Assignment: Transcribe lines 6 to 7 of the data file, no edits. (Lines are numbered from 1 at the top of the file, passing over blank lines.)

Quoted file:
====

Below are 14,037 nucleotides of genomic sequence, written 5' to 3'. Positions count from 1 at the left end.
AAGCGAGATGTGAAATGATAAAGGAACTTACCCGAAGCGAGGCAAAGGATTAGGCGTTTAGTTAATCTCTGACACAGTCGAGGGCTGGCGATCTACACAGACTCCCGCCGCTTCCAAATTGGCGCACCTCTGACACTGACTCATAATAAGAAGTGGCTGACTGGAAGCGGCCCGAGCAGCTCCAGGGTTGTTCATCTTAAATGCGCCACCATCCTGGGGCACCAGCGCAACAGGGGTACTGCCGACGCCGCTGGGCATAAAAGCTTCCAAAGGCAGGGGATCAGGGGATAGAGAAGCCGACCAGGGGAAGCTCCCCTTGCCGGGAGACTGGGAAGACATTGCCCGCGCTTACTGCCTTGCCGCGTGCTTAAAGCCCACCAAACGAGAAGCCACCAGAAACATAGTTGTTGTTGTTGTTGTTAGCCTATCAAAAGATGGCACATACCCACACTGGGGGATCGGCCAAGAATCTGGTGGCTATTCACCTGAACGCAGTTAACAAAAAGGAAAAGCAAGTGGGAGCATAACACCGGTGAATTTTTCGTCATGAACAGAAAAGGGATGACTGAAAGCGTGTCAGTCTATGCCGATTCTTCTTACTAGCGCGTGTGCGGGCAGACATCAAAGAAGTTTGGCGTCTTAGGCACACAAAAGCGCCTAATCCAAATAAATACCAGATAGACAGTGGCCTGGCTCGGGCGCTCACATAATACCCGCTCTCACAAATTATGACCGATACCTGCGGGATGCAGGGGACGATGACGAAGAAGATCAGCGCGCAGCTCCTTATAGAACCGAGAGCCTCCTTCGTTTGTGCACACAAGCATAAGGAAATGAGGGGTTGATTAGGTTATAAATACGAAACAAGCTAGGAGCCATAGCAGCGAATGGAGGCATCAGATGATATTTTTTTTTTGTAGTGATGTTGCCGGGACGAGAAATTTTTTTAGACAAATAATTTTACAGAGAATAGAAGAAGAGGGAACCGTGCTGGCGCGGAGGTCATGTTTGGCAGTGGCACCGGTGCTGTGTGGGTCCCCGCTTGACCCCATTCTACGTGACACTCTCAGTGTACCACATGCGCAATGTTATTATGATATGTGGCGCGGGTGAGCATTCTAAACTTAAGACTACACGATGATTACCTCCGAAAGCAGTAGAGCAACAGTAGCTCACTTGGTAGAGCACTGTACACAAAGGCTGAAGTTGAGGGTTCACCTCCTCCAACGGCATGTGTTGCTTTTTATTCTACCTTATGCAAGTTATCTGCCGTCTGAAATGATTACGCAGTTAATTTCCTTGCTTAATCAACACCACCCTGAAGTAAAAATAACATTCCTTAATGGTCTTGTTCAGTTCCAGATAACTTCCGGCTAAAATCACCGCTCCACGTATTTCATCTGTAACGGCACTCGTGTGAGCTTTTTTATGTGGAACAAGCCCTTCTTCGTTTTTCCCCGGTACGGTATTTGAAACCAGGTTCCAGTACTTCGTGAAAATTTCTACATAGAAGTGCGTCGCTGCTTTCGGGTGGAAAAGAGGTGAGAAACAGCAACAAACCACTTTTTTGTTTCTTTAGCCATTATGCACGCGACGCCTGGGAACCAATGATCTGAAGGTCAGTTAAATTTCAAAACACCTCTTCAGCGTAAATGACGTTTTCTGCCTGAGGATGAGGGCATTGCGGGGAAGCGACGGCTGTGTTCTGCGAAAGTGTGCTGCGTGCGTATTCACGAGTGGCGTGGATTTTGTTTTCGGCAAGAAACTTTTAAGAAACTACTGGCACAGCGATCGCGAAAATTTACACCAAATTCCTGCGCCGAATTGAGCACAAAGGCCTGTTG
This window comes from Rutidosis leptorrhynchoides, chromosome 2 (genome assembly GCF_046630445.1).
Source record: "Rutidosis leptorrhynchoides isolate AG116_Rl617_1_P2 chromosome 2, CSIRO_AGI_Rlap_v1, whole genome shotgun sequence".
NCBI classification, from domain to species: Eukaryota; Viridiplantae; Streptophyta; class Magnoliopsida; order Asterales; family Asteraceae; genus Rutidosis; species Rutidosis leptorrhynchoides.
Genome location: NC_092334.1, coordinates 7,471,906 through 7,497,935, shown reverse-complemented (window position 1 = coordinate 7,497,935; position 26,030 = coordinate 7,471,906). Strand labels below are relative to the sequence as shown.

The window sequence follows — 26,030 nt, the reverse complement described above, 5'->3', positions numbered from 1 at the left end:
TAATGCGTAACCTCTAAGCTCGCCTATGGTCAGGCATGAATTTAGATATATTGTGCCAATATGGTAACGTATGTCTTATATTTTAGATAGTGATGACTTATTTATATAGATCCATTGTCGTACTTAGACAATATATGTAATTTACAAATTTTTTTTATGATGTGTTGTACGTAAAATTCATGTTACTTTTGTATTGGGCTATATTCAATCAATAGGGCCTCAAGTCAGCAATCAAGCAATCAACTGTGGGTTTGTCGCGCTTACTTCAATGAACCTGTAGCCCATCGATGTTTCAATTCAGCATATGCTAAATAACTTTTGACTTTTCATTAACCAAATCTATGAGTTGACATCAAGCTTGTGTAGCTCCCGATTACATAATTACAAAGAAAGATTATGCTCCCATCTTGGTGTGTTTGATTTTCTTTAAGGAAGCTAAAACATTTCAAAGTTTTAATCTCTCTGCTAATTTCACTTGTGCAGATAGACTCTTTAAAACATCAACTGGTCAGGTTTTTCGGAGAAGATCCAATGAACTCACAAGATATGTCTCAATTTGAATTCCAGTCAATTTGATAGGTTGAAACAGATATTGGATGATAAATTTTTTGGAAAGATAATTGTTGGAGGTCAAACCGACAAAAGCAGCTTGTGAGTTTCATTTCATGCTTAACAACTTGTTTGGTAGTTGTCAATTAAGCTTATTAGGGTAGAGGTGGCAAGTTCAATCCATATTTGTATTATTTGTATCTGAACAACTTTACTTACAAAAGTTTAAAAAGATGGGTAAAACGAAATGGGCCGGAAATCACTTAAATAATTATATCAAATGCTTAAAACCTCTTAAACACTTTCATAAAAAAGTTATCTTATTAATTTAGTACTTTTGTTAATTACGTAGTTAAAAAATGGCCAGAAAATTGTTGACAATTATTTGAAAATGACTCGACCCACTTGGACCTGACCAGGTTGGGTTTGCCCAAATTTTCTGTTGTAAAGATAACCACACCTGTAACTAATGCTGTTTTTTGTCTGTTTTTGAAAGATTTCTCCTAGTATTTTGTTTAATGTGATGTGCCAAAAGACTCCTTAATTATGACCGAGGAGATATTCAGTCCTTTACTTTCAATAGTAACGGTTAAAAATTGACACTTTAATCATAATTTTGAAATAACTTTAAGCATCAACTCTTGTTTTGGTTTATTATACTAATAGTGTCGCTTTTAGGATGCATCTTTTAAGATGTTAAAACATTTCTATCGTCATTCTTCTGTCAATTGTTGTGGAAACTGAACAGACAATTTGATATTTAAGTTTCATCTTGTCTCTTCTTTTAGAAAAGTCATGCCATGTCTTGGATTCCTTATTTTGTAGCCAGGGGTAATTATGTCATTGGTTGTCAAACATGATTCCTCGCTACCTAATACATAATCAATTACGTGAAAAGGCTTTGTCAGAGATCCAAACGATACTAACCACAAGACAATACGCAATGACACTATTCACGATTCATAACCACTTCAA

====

Genome location: NC_092334.1, coordinates 7,471,906 through 7,497,935, shown reverse-complemented (window position 1 = coordinate 7,497,935; position 26,030 = coordinate 7,471,906). Strand labels below are relative to the sequence as shown.

The window sequence follows — 26,030 nt, the reverse complement described above, 5'->3', positions numbered from 1 at the left end: